Does anyone get excited about defrosting the freezer? I never did and was delighted with our frost free freezer/fridge combo in the Home By the Sea. (Confession, when we bought the house we called it Love Nest by the Sea. Really.) When we moved aboard La Luna, I remembered the “old” days of defrosting a freezer and believed that the chore had to be as difficult as possible and take as long as possible, so I made that happen. Here’s the process:
1. Remove all food items from the freezer and take them to a friend’s house or to the boatyard freezer for safe storage. After all, the job is going to take hours. Here’s my friend Lynnelle’s freezer, used once when she was out of town. I had to remove two bottles of vodka to make room for my stuff.
2. Remove all of the food from the fridge, throw out the old, exclaim over the number of jars that are half full of substance, and store all of it in two coolers, with ice because it’s going to take hours to defrost the freezer and you don’t want anything to spoil.
3. Turn the system off. That’s done with the flick of a button. Easiest part of the job.
4. Place a bowl of warm water in the freezer.
5. Wait for frost to melt and do something useful while waiting such as clean out the fridge side.
6. Get tired of the frost not melting and pour warm water over the frost, creating ice, which will melt eventually.
7. Bail out the bottom of the freezer so that it doesn’t overflow as the ice melts and pour more warm water over the ice to help it melt.
8. Pry large chunks of ice off the front of the holding plate – carefully. Suggested tool is a plastic scraper. I used a table knife but don’t tell anyone.
9. Mop up water from galley sole (floor to you landlubbers) as the falling ice has caused the water in the bottom of the freezer to splash out.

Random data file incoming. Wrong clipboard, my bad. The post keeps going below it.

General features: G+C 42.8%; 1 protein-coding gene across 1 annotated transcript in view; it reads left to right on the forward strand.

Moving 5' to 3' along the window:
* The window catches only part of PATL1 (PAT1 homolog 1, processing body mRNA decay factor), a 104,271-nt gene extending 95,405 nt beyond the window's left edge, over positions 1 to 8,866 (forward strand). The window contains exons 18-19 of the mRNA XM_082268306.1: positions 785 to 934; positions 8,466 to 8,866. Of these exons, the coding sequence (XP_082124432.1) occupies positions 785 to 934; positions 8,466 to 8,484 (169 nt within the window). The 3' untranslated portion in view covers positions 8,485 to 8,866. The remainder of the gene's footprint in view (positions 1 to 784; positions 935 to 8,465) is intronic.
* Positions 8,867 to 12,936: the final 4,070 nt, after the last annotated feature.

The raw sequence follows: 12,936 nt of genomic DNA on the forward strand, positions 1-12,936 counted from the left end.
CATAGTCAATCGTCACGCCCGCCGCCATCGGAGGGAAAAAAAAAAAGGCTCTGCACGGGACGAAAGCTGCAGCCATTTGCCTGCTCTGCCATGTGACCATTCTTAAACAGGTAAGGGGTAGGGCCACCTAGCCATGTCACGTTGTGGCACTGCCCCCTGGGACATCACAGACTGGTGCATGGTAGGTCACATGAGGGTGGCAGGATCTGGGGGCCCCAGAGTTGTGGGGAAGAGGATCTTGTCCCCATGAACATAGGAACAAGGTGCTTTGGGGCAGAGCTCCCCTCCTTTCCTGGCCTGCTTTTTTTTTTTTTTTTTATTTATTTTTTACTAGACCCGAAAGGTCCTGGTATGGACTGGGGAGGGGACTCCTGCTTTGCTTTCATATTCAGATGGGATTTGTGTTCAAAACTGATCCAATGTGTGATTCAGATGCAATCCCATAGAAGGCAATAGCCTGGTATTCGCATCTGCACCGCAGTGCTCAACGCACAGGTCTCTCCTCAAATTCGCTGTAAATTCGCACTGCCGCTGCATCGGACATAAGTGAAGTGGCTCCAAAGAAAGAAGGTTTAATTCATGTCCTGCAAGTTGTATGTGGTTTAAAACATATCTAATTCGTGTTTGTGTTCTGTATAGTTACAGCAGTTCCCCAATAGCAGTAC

10-12, 13-15, and 16-18 Repeat steps 7, 8 and 9 for two to three or more hours. Ice will have formed on the back of the holding plate where no scraper or table knife can reach it. It’s also difficult or nearly impossible to pour warm water on that area. Try anyway.
18. Once the back of the holding plate is finally free of frost and ice, bail out the bottom of the freezer for the final time, clean the freezer and spray Pam or wipe a small layer of oil on the holding plate – this helps you pry off the ice next time.
19. Turn on the system.
20. Return the cold goods to the fridge side.
21. Hours or a day later, go get your frozen stuff and place it in the now cold and clean freezer. (Make sure you put Lynnelle’s vodka back in her freezer.)
Yeah, that was fun. Of course, when I did this, we lived on the dock with easier access to a freezer. (I have really good friends) and a couple of coolers. Now, I’m traveling where I don’t know anyone on shore, and we only have one smallish soft-sided cooler and two of those large, cheap, hot/cold bags you get at the grocery store. The old system wasn’t going to cut it at sea, yet I didn’t know of another way. I hate defrosting the freezer, therefore it must be difficult, therefore I hate it. It’s a vicious cycle. It didn’t help that a marine refrigeration expert told me that I should probably defrost every four to six weeks. Like that was going to happen.
Well, yeah, it was. We’ve been experimenting with how to better insulate our system (there’s a post coming about that) but even with improvements, we find that the freezer gets mighty frosty in this warm climate. When the frost is thick, the system isn’t efficient and eventually, both sides get warmer. Warm is not a good quality for a freezer or refrigerator. I was discussing this in the Bahamas with some of our cruising buddies and found out that aboard two of the boats, the guys handle the defrosting. They entered into the task with fewer negative expectations than I had, and with some knowledge that I had missed somewhere. I’d heard of folks using a hair dryer to warm and melt the ice and I’d tried it on the dock but found it frustrating and cumbersome as I could not leave the hairdryer running and walk away.